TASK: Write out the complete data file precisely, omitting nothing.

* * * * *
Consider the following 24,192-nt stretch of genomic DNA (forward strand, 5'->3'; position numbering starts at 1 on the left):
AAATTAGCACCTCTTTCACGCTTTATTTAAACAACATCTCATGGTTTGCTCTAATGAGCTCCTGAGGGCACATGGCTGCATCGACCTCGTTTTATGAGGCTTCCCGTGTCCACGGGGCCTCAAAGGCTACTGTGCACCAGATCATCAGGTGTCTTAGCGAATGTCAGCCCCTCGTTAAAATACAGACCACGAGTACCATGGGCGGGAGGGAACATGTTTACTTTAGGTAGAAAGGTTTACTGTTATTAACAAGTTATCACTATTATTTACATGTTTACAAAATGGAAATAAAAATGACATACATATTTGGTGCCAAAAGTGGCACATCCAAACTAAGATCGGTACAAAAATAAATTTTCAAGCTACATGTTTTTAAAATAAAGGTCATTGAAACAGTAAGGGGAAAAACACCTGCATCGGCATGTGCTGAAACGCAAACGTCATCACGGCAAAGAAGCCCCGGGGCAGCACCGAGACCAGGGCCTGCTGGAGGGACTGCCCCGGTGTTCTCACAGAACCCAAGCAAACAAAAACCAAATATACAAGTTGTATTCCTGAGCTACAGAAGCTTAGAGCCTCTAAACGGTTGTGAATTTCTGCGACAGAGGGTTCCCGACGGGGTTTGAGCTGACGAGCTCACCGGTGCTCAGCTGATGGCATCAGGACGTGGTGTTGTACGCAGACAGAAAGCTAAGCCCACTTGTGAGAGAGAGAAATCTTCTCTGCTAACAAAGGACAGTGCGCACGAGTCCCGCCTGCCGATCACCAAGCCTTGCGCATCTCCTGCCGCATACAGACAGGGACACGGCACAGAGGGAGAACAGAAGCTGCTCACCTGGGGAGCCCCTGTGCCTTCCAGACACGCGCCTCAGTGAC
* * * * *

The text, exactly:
Consider the following 24,192-nt stretch of genomic DNA (forward strand, 5'->3'; position numbering starts at 1 on the left):
AAATTAGCACCTCTTTCACGCTTTATTTAAACAACATCTCATGGTTTGCTCTAATGAGCTCCTGAGGGCACATGGCTGCATCGACCTCGTTTTATGAGGCTTCCCGTGTCCACGGGGCCTCAAAGGCTACTGTGCACCAGATCATCAGGTGTCTTAGCGAATGTCAGCCCCTCGTTAAAATACAGACCACGAGTACCATGGGCGGGAGGGAACATGTTTACTTTAGGTAGAAAGGTTTACTGTTATTAACAAGTTATCACTATTATTTACATGTTTACAAAATGGAAATAAAAATGACATACATATTTGGTGCCAAAAGTGGCACATCCAAACTAAGATCGGTACAAAAATAAATTTTCAAGCTACATGTTTTTAAAATAAAGGTCATTGAAACAGTAAGGGGAAAAACACCTGCATCGGCATGTGCTGAAACGCAAACGTCATCACGGCAAAGAAGCCCCGGGGCAGCACCGAGACCAGGGCCTGCTGGAGGGACTGCCCCGGTGTTCTCACAGAACCCAAGCAAACAAAAACCAAATATACAAGTTGTATTCCTGAGCTACAGAAGCTTAGAGCCTCTAAACGGTTGTGAATTTCTGCGACAGAGGGTTCCCGACGGGGTTTGAGCTGACGAGCTCACCGGTGCTCAGCTGATGGCATCAGGACGTGGTGTTGTACGCAGACAGAAAGCTAAGCCCACTTGTGAGAGAGAGAAATCTTCTCTGCTAACAAAGGACAGTGCGCACGAGTCCCGCCTGCCGATCACCAAGCCTTGCGCATCTCCTGCCGCATACAGACAGGGACACGGCACAGAGGGAGAACAGAAGCTGCTCACCTGGGGAGCCCCTGTGCCTTCCAGACACGCGCCTCAGTGAC